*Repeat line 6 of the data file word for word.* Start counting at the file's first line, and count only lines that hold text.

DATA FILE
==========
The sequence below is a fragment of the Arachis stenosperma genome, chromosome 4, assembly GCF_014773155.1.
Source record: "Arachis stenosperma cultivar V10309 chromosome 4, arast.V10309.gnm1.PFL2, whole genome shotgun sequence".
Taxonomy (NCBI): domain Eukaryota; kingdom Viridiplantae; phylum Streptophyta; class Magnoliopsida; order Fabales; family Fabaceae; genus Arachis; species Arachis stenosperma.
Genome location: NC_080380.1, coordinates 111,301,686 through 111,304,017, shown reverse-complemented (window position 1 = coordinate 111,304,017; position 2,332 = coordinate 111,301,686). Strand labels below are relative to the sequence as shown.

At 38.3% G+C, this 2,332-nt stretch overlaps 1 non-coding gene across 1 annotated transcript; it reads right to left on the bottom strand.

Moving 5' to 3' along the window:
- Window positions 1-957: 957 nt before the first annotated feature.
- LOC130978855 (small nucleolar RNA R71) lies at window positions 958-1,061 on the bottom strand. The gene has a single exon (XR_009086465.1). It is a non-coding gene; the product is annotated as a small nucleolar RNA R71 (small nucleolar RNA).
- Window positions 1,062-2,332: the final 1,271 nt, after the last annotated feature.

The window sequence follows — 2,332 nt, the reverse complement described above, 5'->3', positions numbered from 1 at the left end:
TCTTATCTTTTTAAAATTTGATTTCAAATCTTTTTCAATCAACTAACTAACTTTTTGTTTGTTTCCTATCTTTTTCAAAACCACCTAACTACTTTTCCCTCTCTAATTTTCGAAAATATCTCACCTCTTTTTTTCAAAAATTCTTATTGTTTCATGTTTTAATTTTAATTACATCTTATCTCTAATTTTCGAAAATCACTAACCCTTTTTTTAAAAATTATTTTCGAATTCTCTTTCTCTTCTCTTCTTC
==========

Moving 5' to 3' along the window: